Yesterday it was announced that IBM will acquire Red Hat for $34 billion dollars. This is perhaps one of the most significant acquisitions in recent history in the information technology industry. Red Hat is a leader in enterprise Linux and one of the main companies bringing open source software to the enterprise for quite a while.
In my opinion, it makes sense for IBM to supplant itself as one of the major players in the hybrid cloud game. This acquisition will add yet another enterprise-class operating system platform to its portfolio that includes AIX on its Power hardware as well as z/OS on its mainframe systems. Red Hat Enterprise Linux or RHEL can already run on Power and IBM Z series mainframes.
Time will only tell what will come of IBM’s purchase. Both companies have been working together already for the past 20 years, I suppose it was only a matter of time that Red Hat became an official part of IBM.
If you asked me five years ago what I thought about hyperconverged systems, particularly Nutanix, I probably would have dismissed it. Most of the players then were niche, startup companies all vying for the attention of anyone willing to give them a chance.
After a couple years, I realized how wrong I was as larger companies were taking notice. For instance, VMware introducing vSAN. Later on, Dell partners with Nutanix to sell their software on Dell servers.
This year I had the opportunity to attend Nutanix .NEXT, their annual conference which was held right down the interstate from me in New Orleans.
First, I have been very impressed on how quickly Nutanix has grown to be a major player in datacenter infrastructure in addition to their software offerings that continue to disrupt how we do information technology. It’s not just about replacing traditional infrastructure with scalable nodes in a software-defined stack. It’s about getting you to shift the way you do IT from the traditional client/server model to a web scale cloud infrastructure that obfuscates the notion of on-premises and public cloud. Basically, what’s underneath a presentation layer is practically invisible.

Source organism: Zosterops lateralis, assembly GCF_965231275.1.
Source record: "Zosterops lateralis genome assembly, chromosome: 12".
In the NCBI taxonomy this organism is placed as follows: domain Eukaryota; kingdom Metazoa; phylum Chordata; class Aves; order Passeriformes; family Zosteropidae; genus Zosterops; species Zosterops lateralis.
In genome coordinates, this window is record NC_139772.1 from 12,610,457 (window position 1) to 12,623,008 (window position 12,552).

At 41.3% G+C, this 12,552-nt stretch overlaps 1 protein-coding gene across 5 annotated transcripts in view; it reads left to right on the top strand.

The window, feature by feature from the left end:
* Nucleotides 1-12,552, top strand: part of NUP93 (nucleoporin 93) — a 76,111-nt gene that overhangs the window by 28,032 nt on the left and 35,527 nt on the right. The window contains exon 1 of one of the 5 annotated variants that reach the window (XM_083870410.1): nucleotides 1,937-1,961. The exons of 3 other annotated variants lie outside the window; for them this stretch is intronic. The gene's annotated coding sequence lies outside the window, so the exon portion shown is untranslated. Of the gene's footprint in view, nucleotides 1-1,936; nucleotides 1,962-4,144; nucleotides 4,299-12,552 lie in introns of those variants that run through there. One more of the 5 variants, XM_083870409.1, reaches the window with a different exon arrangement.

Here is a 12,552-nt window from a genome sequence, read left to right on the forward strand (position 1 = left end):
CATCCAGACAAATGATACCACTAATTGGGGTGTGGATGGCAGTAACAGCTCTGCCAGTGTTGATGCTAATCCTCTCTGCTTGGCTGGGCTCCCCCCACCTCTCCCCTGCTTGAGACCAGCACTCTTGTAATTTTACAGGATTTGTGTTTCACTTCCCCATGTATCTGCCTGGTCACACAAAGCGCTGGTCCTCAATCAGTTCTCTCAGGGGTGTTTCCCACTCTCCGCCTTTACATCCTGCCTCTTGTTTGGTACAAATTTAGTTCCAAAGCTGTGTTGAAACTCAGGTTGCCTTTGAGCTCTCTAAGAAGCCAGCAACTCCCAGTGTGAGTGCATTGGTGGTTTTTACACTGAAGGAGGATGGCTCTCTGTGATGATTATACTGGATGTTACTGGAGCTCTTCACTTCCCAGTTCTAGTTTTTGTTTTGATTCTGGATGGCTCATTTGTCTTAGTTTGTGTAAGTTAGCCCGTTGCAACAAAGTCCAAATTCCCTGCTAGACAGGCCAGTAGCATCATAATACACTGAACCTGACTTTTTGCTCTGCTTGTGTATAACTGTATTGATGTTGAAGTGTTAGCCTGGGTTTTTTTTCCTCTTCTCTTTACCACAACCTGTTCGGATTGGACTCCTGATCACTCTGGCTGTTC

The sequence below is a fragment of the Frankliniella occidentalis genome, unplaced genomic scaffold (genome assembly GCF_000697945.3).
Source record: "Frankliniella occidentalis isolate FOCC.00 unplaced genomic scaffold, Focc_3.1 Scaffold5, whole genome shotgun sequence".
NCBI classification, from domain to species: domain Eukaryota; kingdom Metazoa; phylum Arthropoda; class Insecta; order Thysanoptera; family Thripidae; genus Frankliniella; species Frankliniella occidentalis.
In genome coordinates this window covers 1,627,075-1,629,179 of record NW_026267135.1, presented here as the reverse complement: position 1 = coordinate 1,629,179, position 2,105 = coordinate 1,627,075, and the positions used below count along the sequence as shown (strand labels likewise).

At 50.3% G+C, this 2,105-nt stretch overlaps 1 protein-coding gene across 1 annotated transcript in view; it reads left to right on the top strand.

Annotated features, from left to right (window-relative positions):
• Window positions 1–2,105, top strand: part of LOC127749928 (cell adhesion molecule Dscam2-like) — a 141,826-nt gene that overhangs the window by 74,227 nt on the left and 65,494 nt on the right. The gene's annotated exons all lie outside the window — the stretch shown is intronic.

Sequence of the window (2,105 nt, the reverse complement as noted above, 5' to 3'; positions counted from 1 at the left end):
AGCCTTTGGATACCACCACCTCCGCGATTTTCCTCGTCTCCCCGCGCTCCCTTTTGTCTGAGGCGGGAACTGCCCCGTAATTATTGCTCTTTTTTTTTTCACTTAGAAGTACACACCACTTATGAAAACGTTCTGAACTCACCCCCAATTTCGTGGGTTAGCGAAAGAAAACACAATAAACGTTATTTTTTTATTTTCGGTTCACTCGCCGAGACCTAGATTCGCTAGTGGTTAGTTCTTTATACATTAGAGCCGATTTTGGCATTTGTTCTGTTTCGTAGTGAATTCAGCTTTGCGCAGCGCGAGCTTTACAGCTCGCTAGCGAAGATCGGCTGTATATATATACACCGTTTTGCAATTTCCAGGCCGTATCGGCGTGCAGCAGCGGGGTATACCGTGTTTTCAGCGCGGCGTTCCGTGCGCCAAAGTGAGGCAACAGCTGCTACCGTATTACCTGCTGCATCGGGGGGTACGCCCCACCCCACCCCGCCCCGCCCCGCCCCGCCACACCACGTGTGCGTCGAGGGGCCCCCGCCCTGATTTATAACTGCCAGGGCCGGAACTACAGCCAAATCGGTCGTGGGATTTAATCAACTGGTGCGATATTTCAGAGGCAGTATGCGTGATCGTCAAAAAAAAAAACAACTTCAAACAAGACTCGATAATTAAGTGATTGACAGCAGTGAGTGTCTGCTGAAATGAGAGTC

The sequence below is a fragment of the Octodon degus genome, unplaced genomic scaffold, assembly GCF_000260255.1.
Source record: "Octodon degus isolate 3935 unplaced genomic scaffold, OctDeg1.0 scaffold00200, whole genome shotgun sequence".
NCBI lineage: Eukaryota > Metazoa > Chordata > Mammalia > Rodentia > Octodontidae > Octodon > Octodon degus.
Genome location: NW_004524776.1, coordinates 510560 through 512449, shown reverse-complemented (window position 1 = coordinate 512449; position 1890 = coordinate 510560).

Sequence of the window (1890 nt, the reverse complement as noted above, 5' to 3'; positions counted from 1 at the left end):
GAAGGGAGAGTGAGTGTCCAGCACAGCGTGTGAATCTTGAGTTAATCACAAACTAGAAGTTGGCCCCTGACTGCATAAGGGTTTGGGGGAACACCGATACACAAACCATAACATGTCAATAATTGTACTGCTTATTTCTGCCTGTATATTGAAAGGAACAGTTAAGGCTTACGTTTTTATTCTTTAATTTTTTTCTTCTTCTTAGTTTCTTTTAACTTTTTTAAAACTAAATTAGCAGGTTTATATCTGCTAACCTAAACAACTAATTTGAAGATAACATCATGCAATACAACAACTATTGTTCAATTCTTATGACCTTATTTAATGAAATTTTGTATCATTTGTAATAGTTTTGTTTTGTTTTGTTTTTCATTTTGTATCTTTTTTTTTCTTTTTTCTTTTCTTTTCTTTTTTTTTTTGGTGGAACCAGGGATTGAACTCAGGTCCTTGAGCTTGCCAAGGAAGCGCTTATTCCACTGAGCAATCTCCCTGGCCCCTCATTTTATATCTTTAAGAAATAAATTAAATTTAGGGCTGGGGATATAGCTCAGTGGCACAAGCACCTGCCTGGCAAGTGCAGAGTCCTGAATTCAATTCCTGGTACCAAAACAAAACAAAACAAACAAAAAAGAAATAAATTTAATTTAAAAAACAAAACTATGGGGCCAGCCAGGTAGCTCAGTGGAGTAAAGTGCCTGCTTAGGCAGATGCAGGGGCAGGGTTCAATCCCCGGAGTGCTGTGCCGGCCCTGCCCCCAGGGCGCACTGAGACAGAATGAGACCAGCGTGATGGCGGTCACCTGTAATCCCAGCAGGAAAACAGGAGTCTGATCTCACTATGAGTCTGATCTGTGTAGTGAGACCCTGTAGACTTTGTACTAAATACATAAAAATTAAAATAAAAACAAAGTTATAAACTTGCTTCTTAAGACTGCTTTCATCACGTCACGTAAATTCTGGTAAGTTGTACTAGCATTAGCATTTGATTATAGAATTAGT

A few of the announcements during the conference I thought were worth noting:
Nutanix Beam – Beam is a Software-as-a-service, the first of its kind for the company, which allows organizations to manage multiple clouds, including on-premises cloud on Nutanix infrastructure. Additionally you can do cost analysis, regulatory compliance, and security compliance from a single console. The big feature that really impressed me wasn’t just showing my periodical spending with public cloud but how much I could save if I’m just wasting resources and where I can cut such waste. Even better, with Nutanix’ Xi cloud services you can take advantage of AHV or vSphere deployed in Google Cloud Platform.
Nutanix Flow – Nutanix’ answer to VMware’s NSX, only easier to manage and implement. While it may not have the feature parity of NSX, it does include the capability to do microsegmentation that allow organizations to further secure applications. Everything is easily managed from Prism Central.
Object Storage Services – Nutanix AOS has been webscale for quite a long time, not surprising that object storage is now supported. If you have a need for S3 compatible storage, have Nutanix nodes in your datacenter, and don’t want to manage yet another storage system your prayers have been answered. OSS also includes support for encryption, role based administration, quotas, and WORM.
Further improvements to AHV – Acropolis Hypervisor is the plucky new kid on the block that has been looking more and more like an enterprise heavyweight to finally break the duopoly of ESXi and Hyper-V. In the 5.5 release announced earlier this week you should see vGPU support, RBAC, and AHV turbo mode. The latter is an optimized data path between the VM and storage. More Nutanix customers are starting to adopt the KVM based hypervisor as they find it supports many of the same features they need from the other two, without the associated cost.
Other than that there were plenty of excellent sessions and courses with plenty of information. Additionally, other partners of Nutanix were on hand to show how their products integrate into Nutanix’ offerings. I certainly enjoyed the conference and hope to have the opportunity to attend next year. If anything, Nutanix has shown they will not let up despite their lead in the hyperconverged infrastructure market.